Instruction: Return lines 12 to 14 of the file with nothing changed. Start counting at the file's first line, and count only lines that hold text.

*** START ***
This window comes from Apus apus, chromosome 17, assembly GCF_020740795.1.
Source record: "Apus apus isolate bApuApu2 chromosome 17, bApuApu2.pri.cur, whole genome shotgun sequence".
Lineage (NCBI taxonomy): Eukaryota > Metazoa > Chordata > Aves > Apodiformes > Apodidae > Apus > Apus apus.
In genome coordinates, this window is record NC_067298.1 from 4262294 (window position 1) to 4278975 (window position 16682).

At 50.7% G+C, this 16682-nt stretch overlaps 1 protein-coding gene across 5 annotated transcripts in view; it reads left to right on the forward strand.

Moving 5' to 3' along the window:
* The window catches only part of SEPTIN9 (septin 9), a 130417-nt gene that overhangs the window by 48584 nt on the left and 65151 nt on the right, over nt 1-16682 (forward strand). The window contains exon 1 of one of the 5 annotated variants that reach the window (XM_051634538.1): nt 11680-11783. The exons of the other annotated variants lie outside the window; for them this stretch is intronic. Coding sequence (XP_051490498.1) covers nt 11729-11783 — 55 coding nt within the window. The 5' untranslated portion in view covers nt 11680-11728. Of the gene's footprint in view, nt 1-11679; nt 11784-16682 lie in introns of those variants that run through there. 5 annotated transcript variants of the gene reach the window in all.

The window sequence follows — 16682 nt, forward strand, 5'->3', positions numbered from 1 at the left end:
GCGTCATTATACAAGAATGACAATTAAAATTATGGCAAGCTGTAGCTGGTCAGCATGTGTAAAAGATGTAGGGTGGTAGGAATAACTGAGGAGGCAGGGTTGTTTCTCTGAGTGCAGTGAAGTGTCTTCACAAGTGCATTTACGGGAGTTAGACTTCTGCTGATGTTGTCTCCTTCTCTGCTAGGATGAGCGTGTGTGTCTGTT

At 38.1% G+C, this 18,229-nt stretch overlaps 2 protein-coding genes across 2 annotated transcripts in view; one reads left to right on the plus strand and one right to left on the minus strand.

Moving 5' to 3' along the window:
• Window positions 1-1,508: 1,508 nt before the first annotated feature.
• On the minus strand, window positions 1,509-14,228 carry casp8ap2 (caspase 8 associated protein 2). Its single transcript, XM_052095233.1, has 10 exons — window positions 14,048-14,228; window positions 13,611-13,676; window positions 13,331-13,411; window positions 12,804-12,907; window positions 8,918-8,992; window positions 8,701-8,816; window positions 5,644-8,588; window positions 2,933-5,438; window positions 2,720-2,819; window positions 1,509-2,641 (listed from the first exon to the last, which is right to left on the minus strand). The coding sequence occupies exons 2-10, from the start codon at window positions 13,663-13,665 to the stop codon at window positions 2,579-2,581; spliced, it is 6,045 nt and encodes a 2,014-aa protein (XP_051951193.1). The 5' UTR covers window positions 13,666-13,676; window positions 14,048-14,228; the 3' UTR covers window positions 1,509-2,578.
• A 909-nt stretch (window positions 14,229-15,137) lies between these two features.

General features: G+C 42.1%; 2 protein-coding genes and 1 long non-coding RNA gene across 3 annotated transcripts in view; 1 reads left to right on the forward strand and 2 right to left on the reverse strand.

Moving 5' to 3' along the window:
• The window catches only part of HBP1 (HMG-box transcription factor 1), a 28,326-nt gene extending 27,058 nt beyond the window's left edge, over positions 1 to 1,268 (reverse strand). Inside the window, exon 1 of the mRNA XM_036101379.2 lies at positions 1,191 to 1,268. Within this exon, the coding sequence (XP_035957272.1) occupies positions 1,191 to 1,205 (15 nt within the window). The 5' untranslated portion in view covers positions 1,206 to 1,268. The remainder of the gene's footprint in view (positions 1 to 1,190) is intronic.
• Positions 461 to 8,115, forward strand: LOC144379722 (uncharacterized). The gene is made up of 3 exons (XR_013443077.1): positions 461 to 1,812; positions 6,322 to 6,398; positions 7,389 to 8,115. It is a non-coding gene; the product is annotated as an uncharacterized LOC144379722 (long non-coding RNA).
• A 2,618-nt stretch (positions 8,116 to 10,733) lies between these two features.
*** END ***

• Window positions 1-1,508: 1,508 nt before the first annotated feature.
• On the minus strand, window positions 1,509-14,228 carry casp8ap2 (caspase 8 associated protein 2). Its single transcript, XM_052095233.1, has 10 exons — window positions 14,048-14,228; window positions 13,611-13,676; window positions 13,331-13,411; window positions 12,804-12,907; window positions 8,918-8,992; window positions 8,701-8,816; window positions 5,644-8,588; window positions 2,933-5,438; window positions 2,720-2,819; window positions 1,509-2,641 (listed from the first exon to the last, which is right to left on the minus strand). The coding sequence occupies exons 2-10, from the start codon at window positions 13,663-13,665 to the stop codon at window positions 2,579-2,581; spliced, it is 6,045 nt and encodes a 2,014-aa protein (XP_051951193.1). The 5' UTR covers window positions 13,666-13,676; window positions 14,048-14,228; the 3' UTR covers window positions 1,509-2,578.
• A 909-nt stretch (window positions 14,229-15,137) lies between these two features.